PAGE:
A week in the hospital and lots of antibiotics pretty much cured my pneumonia. But the rest would take some time. Therapy would help me deal with my insecurity and my grief as a daughter, forgotten. But my body had given me the clear signals I had ignored because I thought once I was a caregiver, that everything and anything else that defined me was gone. But while my parents stayed with my brothers, and I healed up, I began to think: maybe I wasn't meant to be a caregiver. Because I was having a difficult time just being the daughter in all this. Dealing with having my mother forget me was something that was going to take time. Everyone kept telling me "you knew it would happen eventually," which is true, but it sure doesn't prepare you. Nothing prepares you for that blow.
My parents decided to stay with my brothers. It was the town in which my mother felt most at home. I knew that my bigger city offered better doctors, but, I couldn't give them the landscape of the familiar, which went beyond some photographs or furniture. It was the small town they'd spent 35 years in, and where they wished to spend their last years, too.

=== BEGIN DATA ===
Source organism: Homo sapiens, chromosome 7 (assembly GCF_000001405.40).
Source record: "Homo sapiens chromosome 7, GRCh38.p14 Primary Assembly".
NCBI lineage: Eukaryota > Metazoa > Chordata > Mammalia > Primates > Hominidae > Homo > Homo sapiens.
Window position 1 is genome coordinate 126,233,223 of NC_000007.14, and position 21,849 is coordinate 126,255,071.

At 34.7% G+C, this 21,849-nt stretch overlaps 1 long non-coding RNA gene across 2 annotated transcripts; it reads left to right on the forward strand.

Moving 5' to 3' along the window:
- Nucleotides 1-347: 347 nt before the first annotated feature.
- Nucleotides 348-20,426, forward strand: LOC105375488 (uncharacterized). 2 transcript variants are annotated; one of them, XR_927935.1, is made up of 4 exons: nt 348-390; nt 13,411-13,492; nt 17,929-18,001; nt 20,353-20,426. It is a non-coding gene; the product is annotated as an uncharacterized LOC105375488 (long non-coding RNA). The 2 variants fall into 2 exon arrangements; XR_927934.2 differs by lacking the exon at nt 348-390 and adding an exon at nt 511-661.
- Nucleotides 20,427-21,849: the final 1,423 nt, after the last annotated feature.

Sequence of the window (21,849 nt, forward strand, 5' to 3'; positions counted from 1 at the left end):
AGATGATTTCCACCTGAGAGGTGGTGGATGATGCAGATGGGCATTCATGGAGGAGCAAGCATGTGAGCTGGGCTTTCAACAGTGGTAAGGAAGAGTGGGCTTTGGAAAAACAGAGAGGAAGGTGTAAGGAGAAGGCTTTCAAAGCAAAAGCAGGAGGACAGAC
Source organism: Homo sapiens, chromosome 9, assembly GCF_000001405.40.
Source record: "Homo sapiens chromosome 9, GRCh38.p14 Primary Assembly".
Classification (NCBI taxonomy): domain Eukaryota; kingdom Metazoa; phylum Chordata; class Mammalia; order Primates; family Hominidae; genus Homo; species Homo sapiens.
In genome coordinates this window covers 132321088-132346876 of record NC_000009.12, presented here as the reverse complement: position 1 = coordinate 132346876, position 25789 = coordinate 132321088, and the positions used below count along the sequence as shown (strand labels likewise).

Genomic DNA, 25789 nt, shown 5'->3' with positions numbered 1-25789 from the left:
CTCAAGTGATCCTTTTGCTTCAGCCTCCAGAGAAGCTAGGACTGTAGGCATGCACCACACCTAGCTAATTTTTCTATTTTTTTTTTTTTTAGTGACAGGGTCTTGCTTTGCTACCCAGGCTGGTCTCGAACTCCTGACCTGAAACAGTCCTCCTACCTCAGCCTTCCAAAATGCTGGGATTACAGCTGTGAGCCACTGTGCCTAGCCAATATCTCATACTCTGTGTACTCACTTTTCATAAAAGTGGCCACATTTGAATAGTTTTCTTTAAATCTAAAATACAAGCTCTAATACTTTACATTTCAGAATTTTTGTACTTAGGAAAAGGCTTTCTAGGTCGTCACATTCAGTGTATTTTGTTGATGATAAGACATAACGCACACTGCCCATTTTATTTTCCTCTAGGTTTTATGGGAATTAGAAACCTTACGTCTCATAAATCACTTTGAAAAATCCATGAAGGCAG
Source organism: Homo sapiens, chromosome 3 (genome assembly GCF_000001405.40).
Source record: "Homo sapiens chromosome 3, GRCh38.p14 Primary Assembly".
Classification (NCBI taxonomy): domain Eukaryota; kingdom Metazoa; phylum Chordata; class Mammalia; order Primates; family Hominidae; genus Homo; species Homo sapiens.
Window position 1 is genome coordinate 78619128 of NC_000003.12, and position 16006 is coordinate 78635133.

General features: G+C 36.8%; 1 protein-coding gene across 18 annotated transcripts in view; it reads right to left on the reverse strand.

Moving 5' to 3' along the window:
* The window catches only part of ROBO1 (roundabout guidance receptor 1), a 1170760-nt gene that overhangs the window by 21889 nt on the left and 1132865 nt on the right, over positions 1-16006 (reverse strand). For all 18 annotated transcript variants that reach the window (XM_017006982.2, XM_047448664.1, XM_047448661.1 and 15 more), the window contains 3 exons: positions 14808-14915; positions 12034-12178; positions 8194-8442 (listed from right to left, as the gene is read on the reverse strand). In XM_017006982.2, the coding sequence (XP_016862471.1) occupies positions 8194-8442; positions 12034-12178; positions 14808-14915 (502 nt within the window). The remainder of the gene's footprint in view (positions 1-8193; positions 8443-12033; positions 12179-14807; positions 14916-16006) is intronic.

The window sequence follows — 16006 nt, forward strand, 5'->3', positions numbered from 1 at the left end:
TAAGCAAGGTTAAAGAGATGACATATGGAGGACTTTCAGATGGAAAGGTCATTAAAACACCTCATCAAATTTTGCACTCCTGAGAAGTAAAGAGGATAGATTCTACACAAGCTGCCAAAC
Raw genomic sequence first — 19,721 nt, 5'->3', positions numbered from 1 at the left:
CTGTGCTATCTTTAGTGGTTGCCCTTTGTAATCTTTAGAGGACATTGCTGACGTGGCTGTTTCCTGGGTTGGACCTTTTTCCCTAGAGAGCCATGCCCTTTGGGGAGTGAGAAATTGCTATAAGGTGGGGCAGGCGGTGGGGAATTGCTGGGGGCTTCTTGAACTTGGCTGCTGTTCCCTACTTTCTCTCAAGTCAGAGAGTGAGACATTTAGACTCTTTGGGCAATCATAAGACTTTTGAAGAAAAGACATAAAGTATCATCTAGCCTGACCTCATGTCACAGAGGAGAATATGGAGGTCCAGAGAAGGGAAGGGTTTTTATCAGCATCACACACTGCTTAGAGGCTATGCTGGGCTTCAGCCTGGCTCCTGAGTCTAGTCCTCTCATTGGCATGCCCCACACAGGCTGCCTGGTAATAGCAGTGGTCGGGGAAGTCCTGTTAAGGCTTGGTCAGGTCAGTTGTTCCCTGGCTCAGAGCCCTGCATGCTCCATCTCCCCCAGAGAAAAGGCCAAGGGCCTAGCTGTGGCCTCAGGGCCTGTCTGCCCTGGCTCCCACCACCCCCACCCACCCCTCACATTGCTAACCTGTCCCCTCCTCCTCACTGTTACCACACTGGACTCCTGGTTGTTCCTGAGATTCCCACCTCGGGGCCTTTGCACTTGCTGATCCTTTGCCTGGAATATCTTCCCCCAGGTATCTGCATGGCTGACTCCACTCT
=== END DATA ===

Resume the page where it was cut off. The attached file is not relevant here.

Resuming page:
I stay in touch by phone and frequent visits. Sometimes, like last night, I call my parents, my breath held in my throat, waiting to hear my mother's voice. I wonder if she will know me. I say hello, awaiting the verdict, searching her words and tone for the recognition I crave. "Do you know who this is?"
"Of course I do, it's my baby girl." She seems to chastise me for even thinking she wouldn't recall who I am. There is a bitter sweetness to knowing that she is blissfully unaware of her disease. I relax, hearing the words that tell me she is having a good day. When I am her "baby girl," I melt inside, wanting to cry and throw myself to her chest and sob at the joy to be known. Instead, I say, "Of course I am." And I always will be, because I know. And that's enough.